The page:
Written by Elizabeth Weitzel (U.S.-Michigan)
My experience abroad may be a little different from what you’re used to hearing. I didn’t study abroad through a university, and I didn’t spend time backpacking through Europe after graduation. To fulfill my own desire to travel, I decided to go abroad as an au pair. Now, you may be wondering exactly what an au pair is. Some people I talk to kind of know what I mean because of the classic 90s movie, “Au Pair” (that’s the only reason I knew what it was when I first came across the idea). And some people have absolutely no idea what I’m talking about.
On a surface level, it’s a pretty simple explanation. An au pair is basically a nanny, but a nanny who is from a foreign country. The most important part of the job is that you teach the kids you’re looking after how to speak your native language. In my case, I moved to Pescara, Italy, and taught two boys, ages five and three, how to speak English.
As I said before, I didn’t study abroad in college, and I had never been out of the country other than to the Bahamas. Like most young people, I ached to travel and experience a culture other than my own. Being an au pair was the perfect combination of jet-setting and working. I knew I could see some of the places I had always wanted to see, all while being paid to do so.
After chatting with another au pair and doing some online research, I ended up making an account on aupairworld.com. I didn’t end up going with any of the families I met through the internet, but I will say that this is the most common way for potential au pairs to get set up with a host family. Personally, I got a summer internship I had been vying for and decided to go with that instead. Luckily, one of my college friends picked up on my au pairing idea, and found a family herself through the site.
Fast forward three months: I finished my internship and was more confused than ever about what I should do with my future. Coincidentally, my friend was wrapping up her time as an au pair. She reached out and told me that friends of her host family were looking for their first-ever au pair, and she wanted to see if I was still interested. It made me nervous, but I jumped at the chance to do what I had really wanted to do all along.
Before saying yes, I facetimed my potential host family numerous times to see what they were like. I think that doing this, getting to know your hosts beforehand, is crucial. That, and going with your gut. If you don’t click with the family, or the living arrangements don’t seem right, or the kids seem like too much, don’t feel bad saying no. Lucky for me, I fell in love with my host parents, their two boys, and the grandparents I lived with. The language barrier was difficult at times, there were some tough cultural differences to get used to, and I experienced the usual homesickness, but my experience was overwhelmingly positive.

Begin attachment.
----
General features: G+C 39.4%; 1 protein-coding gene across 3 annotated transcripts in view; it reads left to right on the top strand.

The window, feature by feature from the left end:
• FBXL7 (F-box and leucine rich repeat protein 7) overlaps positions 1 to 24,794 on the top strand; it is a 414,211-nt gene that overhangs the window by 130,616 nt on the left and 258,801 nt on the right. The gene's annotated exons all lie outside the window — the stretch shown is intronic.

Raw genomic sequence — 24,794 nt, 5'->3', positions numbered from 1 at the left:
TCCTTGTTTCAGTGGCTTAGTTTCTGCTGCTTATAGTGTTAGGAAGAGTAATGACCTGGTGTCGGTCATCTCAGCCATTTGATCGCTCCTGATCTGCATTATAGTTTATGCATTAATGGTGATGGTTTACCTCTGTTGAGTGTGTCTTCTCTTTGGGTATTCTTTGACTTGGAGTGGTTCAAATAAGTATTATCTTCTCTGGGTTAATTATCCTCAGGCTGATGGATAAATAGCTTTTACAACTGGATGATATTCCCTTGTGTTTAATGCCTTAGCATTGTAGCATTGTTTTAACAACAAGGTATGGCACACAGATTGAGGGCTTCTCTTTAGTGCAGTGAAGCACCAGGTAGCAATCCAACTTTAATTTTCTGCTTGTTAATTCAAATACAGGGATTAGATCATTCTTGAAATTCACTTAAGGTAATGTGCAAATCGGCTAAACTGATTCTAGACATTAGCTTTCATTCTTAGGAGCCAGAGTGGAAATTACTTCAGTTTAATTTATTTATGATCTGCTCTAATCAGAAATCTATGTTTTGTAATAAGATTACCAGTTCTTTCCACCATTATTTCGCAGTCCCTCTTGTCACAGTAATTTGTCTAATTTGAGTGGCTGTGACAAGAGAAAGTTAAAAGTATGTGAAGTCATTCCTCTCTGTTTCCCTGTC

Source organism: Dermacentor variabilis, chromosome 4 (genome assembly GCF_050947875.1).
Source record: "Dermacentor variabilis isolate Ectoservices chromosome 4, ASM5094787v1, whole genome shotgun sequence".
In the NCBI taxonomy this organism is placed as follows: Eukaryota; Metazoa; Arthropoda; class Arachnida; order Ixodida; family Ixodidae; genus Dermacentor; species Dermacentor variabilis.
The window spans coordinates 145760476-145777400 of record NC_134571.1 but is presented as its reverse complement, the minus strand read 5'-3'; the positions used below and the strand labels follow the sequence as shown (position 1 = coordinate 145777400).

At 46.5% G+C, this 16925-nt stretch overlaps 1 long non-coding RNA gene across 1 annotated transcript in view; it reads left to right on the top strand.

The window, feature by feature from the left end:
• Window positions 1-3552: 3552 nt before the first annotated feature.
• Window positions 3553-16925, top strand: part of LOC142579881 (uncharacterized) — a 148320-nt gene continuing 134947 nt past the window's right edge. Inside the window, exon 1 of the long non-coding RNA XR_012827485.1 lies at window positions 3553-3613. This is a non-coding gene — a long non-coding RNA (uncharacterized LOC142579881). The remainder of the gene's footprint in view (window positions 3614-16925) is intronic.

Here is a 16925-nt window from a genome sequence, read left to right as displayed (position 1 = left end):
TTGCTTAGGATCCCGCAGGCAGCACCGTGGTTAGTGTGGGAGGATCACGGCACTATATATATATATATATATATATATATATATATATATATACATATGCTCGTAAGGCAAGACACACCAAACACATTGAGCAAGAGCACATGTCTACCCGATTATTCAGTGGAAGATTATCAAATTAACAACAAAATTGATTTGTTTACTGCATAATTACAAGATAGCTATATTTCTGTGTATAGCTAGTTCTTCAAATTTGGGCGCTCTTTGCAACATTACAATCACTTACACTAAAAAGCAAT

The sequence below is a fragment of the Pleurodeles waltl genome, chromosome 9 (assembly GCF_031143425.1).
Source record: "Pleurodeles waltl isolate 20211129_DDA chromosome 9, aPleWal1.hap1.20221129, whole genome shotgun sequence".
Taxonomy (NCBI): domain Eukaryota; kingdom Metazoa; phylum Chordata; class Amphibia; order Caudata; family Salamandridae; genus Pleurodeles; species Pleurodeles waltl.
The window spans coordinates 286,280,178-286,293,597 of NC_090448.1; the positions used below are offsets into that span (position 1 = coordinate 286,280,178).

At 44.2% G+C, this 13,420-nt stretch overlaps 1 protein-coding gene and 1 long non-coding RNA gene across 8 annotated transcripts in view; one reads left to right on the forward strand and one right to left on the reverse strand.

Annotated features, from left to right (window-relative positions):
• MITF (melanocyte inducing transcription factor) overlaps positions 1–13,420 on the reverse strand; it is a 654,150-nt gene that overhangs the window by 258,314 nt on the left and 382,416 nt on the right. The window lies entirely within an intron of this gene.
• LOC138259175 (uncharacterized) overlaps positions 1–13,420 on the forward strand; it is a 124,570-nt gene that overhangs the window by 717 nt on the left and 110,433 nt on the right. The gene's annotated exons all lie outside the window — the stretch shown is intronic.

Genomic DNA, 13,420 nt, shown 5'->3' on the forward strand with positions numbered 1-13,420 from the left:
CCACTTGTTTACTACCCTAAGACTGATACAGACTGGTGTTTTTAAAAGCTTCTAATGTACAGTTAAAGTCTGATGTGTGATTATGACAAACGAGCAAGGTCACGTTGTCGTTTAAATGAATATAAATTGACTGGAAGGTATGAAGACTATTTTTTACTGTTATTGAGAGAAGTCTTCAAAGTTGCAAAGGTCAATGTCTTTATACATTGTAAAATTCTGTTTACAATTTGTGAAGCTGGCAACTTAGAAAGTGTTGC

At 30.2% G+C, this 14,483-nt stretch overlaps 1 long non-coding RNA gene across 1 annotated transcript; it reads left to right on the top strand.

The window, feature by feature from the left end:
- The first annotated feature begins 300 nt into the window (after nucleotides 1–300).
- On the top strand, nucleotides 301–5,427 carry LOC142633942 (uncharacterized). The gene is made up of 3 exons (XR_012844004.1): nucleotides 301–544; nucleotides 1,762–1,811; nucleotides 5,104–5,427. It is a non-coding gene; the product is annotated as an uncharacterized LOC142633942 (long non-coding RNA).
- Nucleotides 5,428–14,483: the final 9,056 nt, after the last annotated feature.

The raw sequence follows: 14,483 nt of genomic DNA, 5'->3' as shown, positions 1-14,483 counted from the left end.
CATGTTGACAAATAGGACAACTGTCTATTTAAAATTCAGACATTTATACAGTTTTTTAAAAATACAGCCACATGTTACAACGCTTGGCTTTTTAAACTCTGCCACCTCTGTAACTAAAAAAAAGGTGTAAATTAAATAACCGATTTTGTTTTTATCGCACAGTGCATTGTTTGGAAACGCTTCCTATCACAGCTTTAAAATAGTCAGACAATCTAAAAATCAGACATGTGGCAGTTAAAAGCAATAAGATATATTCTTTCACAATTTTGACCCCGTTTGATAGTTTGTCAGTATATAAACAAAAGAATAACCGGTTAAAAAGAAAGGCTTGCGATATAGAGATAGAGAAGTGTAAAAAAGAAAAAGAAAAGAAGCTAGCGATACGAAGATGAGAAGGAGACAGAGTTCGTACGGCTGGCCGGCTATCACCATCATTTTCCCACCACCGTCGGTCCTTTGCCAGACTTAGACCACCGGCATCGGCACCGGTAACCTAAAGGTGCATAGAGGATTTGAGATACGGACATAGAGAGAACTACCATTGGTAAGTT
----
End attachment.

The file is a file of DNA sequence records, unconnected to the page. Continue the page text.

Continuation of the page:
Like anything, you’ll hear success stories from past au pairs and some horror stories too. The town I was in had a lot of other English-speaking au pairs, and we were all able to connect and spend time with each other. I learned that some of the girls were in tougher spots than others; they didn’t get along with their host parents, or they had trouble with the kids.
That being said, it’s important to go into the situation knowing that you are an employee. Some families, like mine, will take you in and treat you like their own. Others just won’t. Like with any job, you can have good bosses or bad. Some of this can be predicted beforehand, but sometimes it’s impossible to know before you’re actually there. However, as cliché as it sounds, you really can make the best out of any situation. Each girl I met is glad she decided to be an au pair, and each of us grew from the experience in our own ways.
So, if you’re like me and you have no idea what to do after college, or you want to take a gap year to travel and learn about yourself, I definitely recommend looking into being an au pair. It’s different than going through a school and being surrounded by other English-speaking Americans, and it’s different from traveling abroad with your family or best friends. You’re in another country to do a job and you’re responsible for more lives than your own. But, I promise you’ll make new friends and learn so much living and working with people from another culture. Even though I was only there for three months, living in Italy changed me for the better. So itch that travel bug, and be an au pair! Ciao e buona fortuna!